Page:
The Contact Tales: 2005

Starting Pitchers (Min IP: 100)

The Best:
Jake Peavy 73.7%
Johan Santana 74.2%
Jason Schmidt 74.5%
Rich Harden 74.8%
A.J. Burnett 75.5%

Schmidt’s career arc is one of the oddest in recent baseball history. After toiling for years with the Pirates as a decent starter, Schmidt was traded to the Giants (alongside John Vander Wal) for Armando Rios and Ryan Vogelsong. It’s just as the Pirates luck: Schmidt would immediately turn into a well above average starter, posting xFIP of 3.57, 3.24, and 3.21 over 2002-04. Injuries would slow Schmidt down beginning in 2007 and he would throw fewer than 15 innings on average over the past three years.

The Worst:
Carlos Silva 91.1%
Kirk Saarloos 89.7%
Ryan Drese 89.3%
Shawn Estes 89.1%
Aaron Sele 88.9%

Saarloos has started nearly 75 games in the Majors and appeared in an additional 90 as a reliever. Even still, his career HR/FB% is 13% despite throwing most of his 509 innings within the snuggly confines of the Oakland Coliseum. Truth be told, his career 4.87 FIP isn’t too bad all things considered. Baseball-Reference’s most similar pitcher is Gary Glover. I’d say that fits.

Relief Pitchers (Min IP: 40)

The Best:
Rudy Seanez 58.7%
Brad Lidge 59.6%
Mike Wuertz 59.9%
Joe Nathan 66.7%
Ugueth Urbina 67.2%

Over his career, Seanez appeared in the Majors with nine different teams. His career contact rate was just shy of 70% and he did it mostly with a ferocious slider. Nearly one-third of the pitches Seanez threw outside of the strike zone were swung at during 2005.

The Worst:
Paul Quantrill 91.2%
Jesse Crain 88.3%
Dan Kolb 87.8%
Travis Harper 87.7%
Jason Christiansen 87.5%

Mostly names previously covered. Crain has impressively improved the amount of swings and misses he induces ever since.




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8 Responses to “The Contact Tales: 2005”

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  1. Kevin says:

    Schmidt was unquestionably a steroids guy.

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    • NEPP says:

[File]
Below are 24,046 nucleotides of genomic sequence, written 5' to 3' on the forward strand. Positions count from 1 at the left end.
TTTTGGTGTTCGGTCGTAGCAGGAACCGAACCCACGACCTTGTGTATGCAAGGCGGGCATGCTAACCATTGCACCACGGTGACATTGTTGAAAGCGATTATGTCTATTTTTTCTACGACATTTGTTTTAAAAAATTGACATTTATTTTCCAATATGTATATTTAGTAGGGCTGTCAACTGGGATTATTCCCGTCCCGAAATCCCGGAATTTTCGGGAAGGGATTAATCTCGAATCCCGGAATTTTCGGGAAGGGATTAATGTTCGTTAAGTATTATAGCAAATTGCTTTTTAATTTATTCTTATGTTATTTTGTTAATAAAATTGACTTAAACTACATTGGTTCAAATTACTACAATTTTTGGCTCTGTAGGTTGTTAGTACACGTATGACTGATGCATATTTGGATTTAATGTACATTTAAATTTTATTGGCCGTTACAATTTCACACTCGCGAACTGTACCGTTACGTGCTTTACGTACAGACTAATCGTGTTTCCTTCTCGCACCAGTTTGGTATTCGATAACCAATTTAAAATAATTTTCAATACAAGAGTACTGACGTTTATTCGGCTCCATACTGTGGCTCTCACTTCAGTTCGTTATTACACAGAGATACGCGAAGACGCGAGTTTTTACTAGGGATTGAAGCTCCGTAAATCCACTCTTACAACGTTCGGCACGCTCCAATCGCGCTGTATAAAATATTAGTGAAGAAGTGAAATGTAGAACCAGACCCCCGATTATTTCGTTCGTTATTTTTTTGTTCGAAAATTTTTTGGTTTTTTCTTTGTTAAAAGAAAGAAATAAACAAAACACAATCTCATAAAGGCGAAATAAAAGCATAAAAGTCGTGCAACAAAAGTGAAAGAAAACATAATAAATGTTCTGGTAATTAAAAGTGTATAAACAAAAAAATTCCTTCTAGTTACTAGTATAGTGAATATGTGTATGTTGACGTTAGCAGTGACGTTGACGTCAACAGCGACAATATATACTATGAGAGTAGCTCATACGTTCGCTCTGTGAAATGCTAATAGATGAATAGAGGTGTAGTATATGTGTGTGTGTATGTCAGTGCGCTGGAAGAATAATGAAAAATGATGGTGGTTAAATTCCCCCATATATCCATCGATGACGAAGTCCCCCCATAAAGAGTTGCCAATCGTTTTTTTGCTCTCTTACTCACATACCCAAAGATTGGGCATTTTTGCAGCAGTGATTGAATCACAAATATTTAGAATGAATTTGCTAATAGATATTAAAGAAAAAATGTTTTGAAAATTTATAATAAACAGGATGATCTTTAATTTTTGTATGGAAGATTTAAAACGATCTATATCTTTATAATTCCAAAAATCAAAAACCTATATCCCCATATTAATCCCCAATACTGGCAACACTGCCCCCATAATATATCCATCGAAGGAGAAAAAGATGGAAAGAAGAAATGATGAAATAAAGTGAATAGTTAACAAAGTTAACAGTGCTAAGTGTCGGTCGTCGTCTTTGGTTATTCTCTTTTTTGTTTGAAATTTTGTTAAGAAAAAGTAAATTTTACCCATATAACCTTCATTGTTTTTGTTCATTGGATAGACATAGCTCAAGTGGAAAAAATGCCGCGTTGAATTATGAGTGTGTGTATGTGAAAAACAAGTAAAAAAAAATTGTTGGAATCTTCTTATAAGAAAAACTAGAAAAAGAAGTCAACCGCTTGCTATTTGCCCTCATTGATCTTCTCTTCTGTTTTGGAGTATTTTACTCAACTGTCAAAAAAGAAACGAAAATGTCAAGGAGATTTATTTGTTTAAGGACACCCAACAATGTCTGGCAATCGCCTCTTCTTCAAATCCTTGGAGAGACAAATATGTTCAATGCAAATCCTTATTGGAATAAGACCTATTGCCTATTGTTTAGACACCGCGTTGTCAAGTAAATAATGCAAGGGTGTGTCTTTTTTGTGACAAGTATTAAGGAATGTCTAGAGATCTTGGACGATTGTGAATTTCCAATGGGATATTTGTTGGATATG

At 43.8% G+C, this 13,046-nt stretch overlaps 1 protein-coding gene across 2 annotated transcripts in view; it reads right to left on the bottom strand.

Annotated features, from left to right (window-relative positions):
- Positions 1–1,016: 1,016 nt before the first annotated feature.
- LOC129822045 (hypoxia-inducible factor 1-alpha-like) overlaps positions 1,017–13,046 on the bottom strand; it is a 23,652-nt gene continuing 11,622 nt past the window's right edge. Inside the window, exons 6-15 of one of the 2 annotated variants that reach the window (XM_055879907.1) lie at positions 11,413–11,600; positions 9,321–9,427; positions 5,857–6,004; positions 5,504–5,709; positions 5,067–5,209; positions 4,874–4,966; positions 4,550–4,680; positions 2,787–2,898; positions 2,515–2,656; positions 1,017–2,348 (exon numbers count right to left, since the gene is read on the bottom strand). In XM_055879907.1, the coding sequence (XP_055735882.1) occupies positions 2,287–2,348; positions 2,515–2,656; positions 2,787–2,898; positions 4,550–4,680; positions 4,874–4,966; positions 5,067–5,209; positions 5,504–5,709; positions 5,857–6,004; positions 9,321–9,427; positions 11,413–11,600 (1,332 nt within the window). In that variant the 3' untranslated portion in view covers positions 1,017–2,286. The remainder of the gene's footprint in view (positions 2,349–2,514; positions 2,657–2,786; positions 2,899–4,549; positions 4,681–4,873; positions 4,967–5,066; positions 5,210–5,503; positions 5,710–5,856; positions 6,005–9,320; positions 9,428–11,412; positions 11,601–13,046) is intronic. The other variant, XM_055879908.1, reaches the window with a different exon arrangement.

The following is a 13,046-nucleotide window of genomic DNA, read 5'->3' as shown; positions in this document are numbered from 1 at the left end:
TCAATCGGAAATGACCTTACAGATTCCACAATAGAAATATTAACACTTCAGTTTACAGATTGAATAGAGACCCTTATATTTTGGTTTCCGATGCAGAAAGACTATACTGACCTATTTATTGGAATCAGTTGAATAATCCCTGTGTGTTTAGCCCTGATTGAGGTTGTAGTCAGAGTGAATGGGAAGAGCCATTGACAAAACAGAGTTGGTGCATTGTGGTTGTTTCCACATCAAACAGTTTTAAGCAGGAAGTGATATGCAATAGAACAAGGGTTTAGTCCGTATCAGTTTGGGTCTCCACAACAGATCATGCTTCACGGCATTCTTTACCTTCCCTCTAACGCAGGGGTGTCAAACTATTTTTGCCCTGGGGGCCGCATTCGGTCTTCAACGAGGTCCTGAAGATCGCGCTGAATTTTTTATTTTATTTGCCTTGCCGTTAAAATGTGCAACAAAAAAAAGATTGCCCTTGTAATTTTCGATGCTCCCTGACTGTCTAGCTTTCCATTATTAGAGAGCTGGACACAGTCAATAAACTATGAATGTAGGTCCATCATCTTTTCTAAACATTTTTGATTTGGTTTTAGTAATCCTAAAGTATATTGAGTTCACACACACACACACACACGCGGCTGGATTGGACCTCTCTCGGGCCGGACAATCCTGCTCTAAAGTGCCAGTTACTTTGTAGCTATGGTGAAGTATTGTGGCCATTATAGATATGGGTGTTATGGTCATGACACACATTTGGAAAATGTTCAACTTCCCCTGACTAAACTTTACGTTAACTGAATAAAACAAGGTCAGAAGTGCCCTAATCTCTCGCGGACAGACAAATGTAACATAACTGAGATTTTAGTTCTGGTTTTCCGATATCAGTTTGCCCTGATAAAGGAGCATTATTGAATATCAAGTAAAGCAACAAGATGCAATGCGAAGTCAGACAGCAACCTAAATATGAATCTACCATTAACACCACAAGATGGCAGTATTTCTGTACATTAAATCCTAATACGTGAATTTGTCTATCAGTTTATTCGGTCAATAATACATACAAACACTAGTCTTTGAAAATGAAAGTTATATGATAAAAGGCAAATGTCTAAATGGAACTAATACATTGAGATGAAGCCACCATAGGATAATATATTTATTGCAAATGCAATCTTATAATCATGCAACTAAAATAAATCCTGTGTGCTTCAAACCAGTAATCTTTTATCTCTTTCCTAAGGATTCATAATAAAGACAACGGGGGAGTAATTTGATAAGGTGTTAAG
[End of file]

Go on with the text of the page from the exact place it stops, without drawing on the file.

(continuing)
On what basis? Because he moved to a great pitcher’s park and had the greatest season of his life? Its not as if he was great for a long time and its not as if he wasn’t injured a lot in Pittsburgh either.

      I’m not saying he wasn’t a juicer but its kinda iffy to just toss out accusations like that.

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      • DL80 says:

        The fact that his K rate increased from mid-6.0s at age 26 to 10.0 at age 31 is at least suspicious. I mean, most pitchers are starting to lose K rate around that time. Plus, depending on how much we trust the 2002 data (the first year available), it looks like his fastball, curve, and change may have all suddenly gained 2 mph in his age 30 season. Granted, 2002 is a small sample size, so that may just be statistical noise. But I find it suspicious that a guy suddenly gains a huge increase in K rate and pitch speed at age 29-30 after nearly 1000 IP. Then his body falls apart 3 years later. It’s not definitive, but to paraphrase George Carlin, “It’s suggestive as hell.”

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      • NEPP says:

        Oh, I’m not saying he wasn’t a juicer I’m just saying that there’s no real proof other than on-field performance.

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  2. Bradley says:

    Ooh. 90% on Silva? Geez, that’s what Cubs fans have to look forward too? :(

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    • NEPP says:

      When your option is Silva or bringing back a guy like Bradley, its not really a choice, is it?

      Maybe he’ll give them some 5th Starter production…stranger things have happened.

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    • Bryz says:

      One might like to point out that 2005 was the year that Silva pitched 188.1 IP with only 9 BB. With his 71 K, that came to a 7.89 K/BB. Also, in terms of ERA and FIP, this was Silva’s best year as a starting pitcher.

      As for Crain, this was the year he put up a great ERA (2.71) with a poor K/BB ratio (25/29, or 0.86).

      Thank you Rick Anderson and teaching how to pitch to contact! Maybe if the Twins had some more money to spend, they’d chase after Joel Pineiro.

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  3. Kirk says:

    Could you do a lead in piece on why contact rate is important other than the obvious that it leads to a better K rate (the numero uno peripheral)?

    Is there a relationship to it being able to predict fluky K rates or is it something else? That would be interesting and useful.

    And you seem to have a certain amount of doomsday when you talk about high contact rate pitchers? yet Buerhle isn’t far from the this leaderboard each year along with a couple of other pretty decent pitchers. What these guys have in common is that they don’t give free passes and control the GB/FB aspect of the game well. I’ll certainly take the strikeout pitcher every day but there are ways to overcome contact.

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